Should You Get Inside Your Main Character’s Head?

My critique group constantly warns me about my habit of getting deep inside my main character’s head. And it’s not just my main character. I do it with all major point-of-view (POV) characters. It’s a popular technique in fiction writing, yet it’s fraught with potential problems when not done skillfully.

Why is this a potentially bad habit? Letting the reader in on the main character’s deepest thoughts violates a sacred rule in fiction: “show don’t tell.” The reader wants to find out what makes the main character tick on her own. The reader doesn’t want the author to tell her  the main character’s darkest secrets and greatest fears. Okay, I get all that, but I’ve been schooled through the years by exceptional writers who do just that. They delve into the main character’s psyche.

In a recent post on Writer Unboxed, noted editor Victoria Mixon wrote about the need to limit this type of exposition. In the comments section, I shared my dilemma with Victoria, adding that renowned authors like Michael Chabon get deep inside the main character’s head. Victoria responded with a long and insightful comment I want to share in part with readers of this blog.

“When we focus upon writing in scenes and save our exposition for certain, special lines, that throws the exposition into high relief, so it can serve its special function of a peek behind the curtains.

“However, when we ‘tell all,’ then we must have developed an enormously smooth and solid stylistic voice with which to carry the weight of all that exposition. Then the reader falls for the voice more than the story.

Those stylistic voices take years and years and years to develop properly, and they take line-editing by a professional editor like you simply would not believe… ”

“Head-hopping POV such as you described in Chabon’s novel is actually an intensely sophisticated technique. It’s so easy to lose reader investment in our protagonist(s) or, worse, confuse the reader about who the protagonist actually is when we keep switching perspective on them.

“It’s not that you can’t learn to do what Chabon does. Obviously he learned it.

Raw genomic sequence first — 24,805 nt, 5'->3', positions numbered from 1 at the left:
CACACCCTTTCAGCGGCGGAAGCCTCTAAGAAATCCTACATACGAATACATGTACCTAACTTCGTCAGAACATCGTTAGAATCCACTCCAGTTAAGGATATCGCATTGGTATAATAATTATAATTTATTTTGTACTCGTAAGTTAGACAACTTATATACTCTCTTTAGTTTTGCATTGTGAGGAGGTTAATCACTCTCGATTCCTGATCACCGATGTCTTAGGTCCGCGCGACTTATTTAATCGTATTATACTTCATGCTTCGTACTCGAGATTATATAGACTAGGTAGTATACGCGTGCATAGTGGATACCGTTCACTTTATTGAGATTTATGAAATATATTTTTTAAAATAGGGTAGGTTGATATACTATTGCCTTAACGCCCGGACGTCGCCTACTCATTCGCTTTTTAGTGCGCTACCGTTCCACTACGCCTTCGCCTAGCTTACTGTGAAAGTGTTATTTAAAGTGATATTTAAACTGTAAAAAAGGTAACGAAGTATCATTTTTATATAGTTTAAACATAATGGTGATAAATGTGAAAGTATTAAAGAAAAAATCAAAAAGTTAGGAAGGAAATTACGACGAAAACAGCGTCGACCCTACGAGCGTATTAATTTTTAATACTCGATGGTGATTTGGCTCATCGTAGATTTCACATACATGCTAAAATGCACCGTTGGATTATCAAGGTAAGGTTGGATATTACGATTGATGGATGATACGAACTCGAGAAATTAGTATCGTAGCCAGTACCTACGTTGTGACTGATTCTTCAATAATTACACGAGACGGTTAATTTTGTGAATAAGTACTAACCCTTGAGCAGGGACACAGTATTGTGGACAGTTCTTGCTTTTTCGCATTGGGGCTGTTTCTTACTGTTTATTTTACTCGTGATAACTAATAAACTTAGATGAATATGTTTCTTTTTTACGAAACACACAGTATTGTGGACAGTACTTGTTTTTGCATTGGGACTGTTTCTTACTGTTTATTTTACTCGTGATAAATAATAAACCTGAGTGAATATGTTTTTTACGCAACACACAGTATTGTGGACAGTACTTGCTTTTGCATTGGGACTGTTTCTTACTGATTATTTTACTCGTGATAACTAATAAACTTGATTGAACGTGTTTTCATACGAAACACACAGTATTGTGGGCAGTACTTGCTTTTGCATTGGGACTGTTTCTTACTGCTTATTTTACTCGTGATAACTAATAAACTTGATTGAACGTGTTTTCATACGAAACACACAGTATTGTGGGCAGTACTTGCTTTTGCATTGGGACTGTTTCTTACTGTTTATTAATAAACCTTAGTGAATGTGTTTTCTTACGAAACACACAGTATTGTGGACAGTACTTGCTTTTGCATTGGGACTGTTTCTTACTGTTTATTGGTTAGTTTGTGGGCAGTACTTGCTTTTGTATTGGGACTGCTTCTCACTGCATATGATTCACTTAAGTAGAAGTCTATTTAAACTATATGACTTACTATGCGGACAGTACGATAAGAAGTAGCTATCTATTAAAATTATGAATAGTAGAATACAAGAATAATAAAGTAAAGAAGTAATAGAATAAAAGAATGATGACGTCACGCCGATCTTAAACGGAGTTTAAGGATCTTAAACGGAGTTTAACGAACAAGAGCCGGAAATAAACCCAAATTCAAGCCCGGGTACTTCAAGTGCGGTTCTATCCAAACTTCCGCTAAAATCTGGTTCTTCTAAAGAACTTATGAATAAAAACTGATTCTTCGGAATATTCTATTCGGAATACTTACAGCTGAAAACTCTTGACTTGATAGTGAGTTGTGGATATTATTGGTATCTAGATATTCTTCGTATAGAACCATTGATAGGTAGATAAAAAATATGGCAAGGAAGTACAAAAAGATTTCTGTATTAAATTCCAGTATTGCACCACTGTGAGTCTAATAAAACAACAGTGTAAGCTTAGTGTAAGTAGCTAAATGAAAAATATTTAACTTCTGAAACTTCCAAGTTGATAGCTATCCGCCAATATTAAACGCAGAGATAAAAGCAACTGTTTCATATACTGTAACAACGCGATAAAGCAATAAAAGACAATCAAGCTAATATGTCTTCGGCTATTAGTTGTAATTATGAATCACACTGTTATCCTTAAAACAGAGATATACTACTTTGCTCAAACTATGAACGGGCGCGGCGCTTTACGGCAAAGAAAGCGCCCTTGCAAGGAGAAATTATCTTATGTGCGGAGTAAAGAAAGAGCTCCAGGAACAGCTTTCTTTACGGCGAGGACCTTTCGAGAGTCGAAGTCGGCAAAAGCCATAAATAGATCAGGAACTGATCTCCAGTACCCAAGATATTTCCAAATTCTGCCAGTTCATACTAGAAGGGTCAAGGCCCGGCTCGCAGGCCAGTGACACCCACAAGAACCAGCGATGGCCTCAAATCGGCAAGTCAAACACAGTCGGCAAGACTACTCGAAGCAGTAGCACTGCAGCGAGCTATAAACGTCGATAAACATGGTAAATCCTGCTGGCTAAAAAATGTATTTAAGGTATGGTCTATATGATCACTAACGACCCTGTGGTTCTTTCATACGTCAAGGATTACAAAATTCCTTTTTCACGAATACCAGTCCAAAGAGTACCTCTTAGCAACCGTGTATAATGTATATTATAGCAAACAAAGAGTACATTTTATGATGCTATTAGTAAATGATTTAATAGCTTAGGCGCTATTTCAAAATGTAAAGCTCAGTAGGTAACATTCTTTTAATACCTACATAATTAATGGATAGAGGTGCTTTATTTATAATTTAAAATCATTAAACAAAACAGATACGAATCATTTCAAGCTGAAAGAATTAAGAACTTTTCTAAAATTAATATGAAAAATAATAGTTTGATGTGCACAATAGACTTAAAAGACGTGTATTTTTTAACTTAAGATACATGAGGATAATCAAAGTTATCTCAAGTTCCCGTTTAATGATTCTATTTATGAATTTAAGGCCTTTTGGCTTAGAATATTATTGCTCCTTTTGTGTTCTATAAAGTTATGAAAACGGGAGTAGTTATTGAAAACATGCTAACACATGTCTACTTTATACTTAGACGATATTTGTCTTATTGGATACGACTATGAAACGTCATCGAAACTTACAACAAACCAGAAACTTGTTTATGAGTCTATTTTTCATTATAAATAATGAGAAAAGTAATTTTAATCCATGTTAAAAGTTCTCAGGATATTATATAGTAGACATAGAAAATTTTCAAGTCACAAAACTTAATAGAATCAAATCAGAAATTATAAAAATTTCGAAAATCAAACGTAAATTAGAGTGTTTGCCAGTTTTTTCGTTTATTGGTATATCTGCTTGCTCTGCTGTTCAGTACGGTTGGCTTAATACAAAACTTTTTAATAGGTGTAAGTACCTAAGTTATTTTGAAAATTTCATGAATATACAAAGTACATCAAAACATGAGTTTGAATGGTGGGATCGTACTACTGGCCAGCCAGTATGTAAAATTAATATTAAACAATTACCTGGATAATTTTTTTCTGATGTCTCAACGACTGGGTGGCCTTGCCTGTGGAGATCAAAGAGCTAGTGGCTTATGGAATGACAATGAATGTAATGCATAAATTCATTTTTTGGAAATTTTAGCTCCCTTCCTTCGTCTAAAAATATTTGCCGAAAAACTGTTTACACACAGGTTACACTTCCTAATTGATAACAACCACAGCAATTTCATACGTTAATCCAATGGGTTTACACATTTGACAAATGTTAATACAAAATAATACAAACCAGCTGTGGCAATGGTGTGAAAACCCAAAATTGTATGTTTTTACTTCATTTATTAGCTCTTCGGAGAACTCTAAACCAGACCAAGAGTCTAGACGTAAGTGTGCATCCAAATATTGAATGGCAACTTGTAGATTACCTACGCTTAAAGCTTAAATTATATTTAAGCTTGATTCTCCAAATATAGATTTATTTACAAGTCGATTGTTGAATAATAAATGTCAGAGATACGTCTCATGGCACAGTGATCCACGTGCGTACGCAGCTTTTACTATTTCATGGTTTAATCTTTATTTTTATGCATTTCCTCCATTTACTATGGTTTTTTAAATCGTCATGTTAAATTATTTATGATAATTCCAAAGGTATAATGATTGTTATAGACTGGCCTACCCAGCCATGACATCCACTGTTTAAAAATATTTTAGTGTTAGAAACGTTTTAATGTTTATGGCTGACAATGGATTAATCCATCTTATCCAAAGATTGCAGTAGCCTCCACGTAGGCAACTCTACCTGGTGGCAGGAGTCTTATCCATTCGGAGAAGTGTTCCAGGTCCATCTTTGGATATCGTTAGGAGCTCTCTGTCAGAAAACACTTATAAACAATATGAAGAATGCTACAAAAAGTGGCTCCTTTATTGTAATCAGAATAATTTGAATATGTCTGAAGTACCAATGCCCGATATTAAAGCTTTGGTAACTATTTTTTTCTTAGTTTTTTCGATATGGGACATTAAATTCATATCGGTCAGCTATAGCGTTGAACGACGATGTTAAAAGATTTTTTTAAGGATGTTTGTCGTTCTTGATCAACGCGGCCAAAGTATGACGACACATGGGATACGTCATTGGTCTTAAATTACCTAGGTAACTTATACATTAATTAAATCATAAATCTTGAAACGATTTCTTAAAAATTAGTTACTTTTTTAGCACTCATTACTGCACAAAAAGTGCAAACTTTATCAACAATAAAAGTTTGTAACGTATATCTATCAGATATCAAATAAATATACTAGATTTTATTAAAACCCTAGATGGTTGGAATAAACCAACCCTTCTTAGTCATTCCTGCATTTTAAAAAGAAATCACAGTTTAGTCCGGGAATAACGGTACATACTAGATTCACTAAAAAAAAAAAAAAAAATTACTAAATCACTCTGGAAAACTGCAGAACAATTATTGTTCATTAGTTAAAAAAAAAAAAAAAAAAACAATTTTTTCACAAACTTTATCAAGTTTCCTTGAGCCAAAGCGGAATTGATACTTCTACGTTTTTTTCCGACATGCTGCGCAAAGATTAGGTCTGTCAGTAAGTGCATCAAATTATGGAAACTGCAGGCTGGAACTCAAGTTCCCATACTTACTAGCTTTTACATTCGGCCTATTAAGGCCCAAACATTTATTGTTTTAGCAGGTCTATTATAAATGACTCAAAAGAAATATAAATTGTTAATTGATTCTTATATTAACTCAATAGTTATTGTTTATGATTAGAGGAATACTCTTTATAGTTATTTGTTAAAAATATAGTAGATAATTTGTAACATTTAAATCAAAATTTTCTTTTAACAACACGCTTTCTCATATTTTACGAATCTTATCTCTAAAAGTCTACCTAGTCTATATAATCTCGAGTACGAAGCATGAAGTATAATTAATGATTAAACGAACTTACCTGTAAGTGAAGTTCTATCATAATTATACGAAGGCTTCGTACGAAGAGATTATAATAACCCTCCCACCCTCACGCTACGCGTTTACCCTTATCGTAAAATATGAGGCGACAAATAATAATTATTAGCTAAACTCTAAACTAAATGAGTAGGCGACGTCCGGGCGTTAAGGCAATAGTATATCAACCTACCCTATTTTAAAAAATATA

“It’s that it takes a really long time and a ton of writerly dedication in order to learn the most sophisticated techniques of this craft. And it takes a knowledgeable mentor.”

I’m indebted to Victoria for her guidance on this question, but I’m still left with a dilemma. I love to read the deep third-person POV and I love to write in that style. I’ve tried consciously to limit the deep perspective by using it sparingly within the context of a scene or narrative or as a brief reaction to a line of dialogue.

The casual reader may say, ‘Who cares?’ but to me this is a crucial issue. I have to come to grips with it in my writing. I may go back, as Victoria suggests, and deconstruct scenes from my favorite writers to see how they did it–not so I can copy them, but so I can gain a greater understanding of the technique and how it’s best used.

 What about you: do you like to head-hop? Does it concern you? What do you do about it?

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7 Comments

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7 responses to “Should You Get Inside Your Main Character’s Head?

  1. POV was one of the toughest aspects I wrestled with in my MS. When I first started writing, honestly, I didn’t give it much thought– you write in third or first, right? Wrong. It’s a lot more complicated and faceted than I ever realized. Great response– thanks for sharing. (It must have been one of the few articles I missed on there!)

    • Julie,
      Thanks for your comment. You are so right. It really is more complicated than it seems. I struggle with how deeply to get in the main character’s head. I’m always looking for how to do that without too much exposition. Thanks for commenting.

  2. Being inside my character’s head is my thing, but not for every head in the story. I don’t worry about it, though; if i’m having a problem, I just go read The Shining for pointers.

  3. Being a new author it seems that everything is a challenge. I’m trying to fix that by reading a number of different “how to” books along side writing my manuscript. Often I will find out that I could have done the chapter I just finished in a whole new way and gotten a better result, so it gives me inspiration to go back and do just that. Have you all found a more efficient way to improve your writing?

    • Angel,
      Thanks for your comments. Writing is a lifelong learning process. I did numerous rounds of revisions before publishing my first novel. It’s best to embrace the revision process and always seek out new craft of fiction books and advice, though only you know what works for you. Some writers like to do extensive outlining before ever beginning a first draft. I’m more of a “pantser” (seat of the pants writer). I do a brief, three or four page outline of major events in the story, then I start writing. I need to discover the story as I write. There is no right or wrong way to write. You have to find what works for you. Thanks for your comment.

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